Top 5 of the Week of November 5
From Pension Partners, Charlie Bilello heads up our Top 5 this week with a forecast for the end of easy money. Jack Forehand, from Validea, discusses the problem with following the advice of market legends. And Morgan Housel, a partner at Collaborative Fund, examines the issue of haste.
John Lim, writing for Humble Dollar, reveals the market’s great financial gifts. And A Wealth of Common Sense’s Ben Carlson discusses the recent stock fall…
The End of Easy Money
- September saw the 8th Federal Reserve interest rate hike to a record high of 2.18%, a level it hasn’t reached before since a decade ago
- Which means that for the first time in 124 months the Fed Funds Rate now stands above U.S. core inflation (2.17%)
- There’s no precedent in history for what may happen next, but it definitely marks the end of the longest period for “easy money” that the markets have ever seen
The Slippery Slope of Investment Advice
- Market legends don’t reach their heights of success by accident, which is why investors follow their investment advice in the hopes of replicating the same results
- This can be a dangerous path to follow if you don’t apply the advice to the context of your own personal situation—for example, Howard Marks’ new book is prompting many to make portfolio revisions
- Changing your portfolio because of market cycles is an impossible challenge to master though—so, this advice is perhaps better avoided
Go Big or Go Home
- Just as in biology, forced growth in companies can cause more problems than predicted, watering down the end-user experience of the business
- At the risk of losing funds or due to other pressures, startups are doing the same thing—taking more money than necessary to get bigger faster—even though running a startup is now cheaper
- Startups often fail because the idea doesn’t work enough to scale—but is the future going to see more startups flounder because of early force-fed competitive growth?
Which force-fed startups do you know? Share your comments in the section below
What to Do with Market Gifts
- Following the last ten years of rising stock prices, it’s now the point to look towards the next bear market and what a decline has to offer everyone
- While it may not look like it, a market decline is a gift if you only stay resolute and continue to invest and save, thanks to its lower prices
- While it may seem counter-intuitive to continue buying stocks during bear markets rather than selling as instinct drives you to do, you’re more likely to retire with a large nest egg in the long run
So, So Close
- The end of October saw a stock fall of 9.4%—a hair’s breadth away from 10%—making everyone ask just how much further will the downturn go
- History shows us that, on average, 60% of the time a 10% correction didn’t mean another bear market, while 40% of the time it did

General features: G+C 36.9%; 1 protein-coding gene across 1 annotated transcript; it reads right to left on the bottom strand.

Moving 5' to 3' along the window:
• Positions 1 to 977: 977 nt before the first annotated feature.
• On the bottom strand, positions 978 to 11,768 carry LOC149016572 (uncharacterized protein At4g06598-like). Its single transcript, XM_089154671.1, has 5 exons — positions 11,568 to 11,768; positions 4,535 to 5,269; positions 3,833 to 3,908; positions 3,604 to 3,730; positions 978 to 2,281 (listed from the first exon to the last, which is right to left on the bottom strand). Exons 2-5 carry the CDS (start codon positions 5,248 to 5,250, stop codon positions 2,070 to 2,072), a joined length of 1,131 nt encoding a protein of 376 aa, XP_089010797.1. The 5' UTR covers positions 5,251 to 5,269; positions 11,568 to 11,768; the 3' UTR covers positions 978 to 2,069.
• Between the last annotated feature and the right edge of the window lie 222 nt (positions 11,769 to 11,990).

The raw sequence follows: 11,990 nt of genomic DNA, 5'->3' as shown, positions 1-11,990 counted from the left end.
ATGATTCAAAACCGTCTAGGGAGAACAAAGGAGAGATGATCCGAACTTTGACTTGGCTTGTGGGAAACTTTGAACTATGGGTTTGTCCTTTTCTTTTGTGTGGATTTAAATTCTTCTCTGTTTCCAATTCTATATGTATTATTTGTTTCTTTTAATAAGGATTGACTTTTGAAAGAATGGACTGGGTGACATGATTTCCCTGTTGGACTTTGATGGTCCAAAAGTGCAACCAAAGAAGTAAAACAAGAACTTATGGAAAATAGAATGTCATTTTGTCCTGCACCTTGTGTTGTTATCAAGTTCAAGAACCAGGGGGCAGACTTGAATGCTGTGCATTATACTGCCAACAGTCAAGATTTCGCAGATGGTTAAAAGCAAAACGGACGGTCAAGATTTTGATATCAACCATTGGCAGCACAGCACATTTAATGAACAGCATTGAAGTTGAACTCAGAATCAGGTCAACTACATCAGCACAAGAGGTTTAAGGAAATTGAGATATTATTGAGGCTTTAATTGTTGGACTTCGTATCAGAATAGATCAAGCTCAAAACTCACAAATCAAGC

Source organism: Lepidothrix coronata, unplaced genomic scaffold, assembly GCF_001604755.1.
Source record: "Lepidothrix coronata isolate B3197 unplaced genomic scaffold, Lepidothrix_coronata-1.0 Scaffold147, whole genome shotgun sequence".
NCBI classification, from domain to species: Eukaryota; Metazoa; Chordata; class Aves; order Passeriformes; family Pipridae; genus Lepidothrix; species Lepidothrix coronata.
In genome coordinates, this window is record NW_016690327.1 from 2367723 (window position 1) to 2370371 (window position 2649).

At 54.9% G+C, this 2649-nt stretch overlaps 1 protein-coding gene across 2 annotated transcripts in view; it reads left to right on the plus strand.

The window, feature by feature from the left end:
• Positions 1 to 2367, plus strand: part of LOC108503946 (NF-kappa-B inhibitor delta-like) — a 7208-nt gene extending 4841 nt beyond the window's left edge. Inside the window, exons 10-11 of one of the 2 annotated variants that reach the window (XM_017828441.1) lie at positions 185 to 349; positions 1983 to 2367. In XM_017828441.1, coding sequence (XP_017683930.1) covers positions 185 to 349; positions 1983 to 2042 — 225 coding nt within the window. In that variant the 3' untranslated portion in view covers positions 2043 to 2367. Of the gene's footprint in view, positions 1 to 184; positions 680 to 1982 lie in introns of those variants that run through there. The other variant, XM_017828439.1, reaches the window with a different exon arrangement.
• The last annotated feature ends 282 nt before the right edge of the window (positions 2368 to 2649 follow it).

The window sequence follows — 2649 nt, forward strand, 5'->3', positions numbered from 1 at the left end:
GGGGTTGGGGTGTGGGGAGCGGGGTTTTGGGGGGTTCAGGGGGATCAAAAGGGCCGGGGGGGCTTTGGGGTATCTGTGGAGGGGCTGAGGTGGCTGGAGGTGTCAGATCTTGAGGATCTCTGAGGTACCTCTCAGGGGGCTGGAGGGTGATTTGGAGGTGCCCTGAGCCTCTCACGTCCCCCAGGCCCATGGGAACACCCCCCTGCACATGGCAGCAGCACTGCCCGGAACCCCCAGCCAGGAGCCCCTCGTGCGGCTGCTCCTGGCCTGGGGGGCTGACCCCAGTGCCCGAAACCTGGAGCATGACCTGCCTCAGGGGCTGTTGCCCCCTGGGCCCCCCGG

- While this historical data gives us some perspective, it doesn’t necessarily mean we’re gonna sleep any easier or change the way we react to corrections
Top 5 of the Week is a summarized collection of financial investment articles that we like and think you might like too. Having written thousands of pages of equity strategy and company research between us, we understand the allure of the ever-changing world of finance. Investing is an art form—and like everything, something you can work on and improve at. There are some excellent writers out there on the finance web, some offer a running commentary on today’s market, some are doing research, some have tips on how to Become a Better Investor, and some just lift the cloud of fog behind a lot of financial jargon. Each week we will keep you up to date with the top 5 articles worthy of your attention.
Anything you would like to discuss about this week’s top 5? Do you have another favorite that isn’t mentioned here? Feel free to add it below. Let’s start a discussion in the comments section!
Do you like Top 5 of the Week? Feel free to share it with your friends.
DISCLAIMER: This content is for information purposes only. It is not intended to be investment advice. Readers should not consider statements made by the author(s) as formal recommendations and should consult their financial advisor before making any investment decisions. While the information provided is believed to be accurate, it may include errors or inaccuracies. The author(s) cannot be held liable for any actions taken as a result of reading this article. The Become a Better Investor Team doesn’t necessarily endorse any stocks or shares mentioned in the articles or the author of such articles linked to and summarized in Top 5 of the Week and cannot guarantee the accuracy of its information.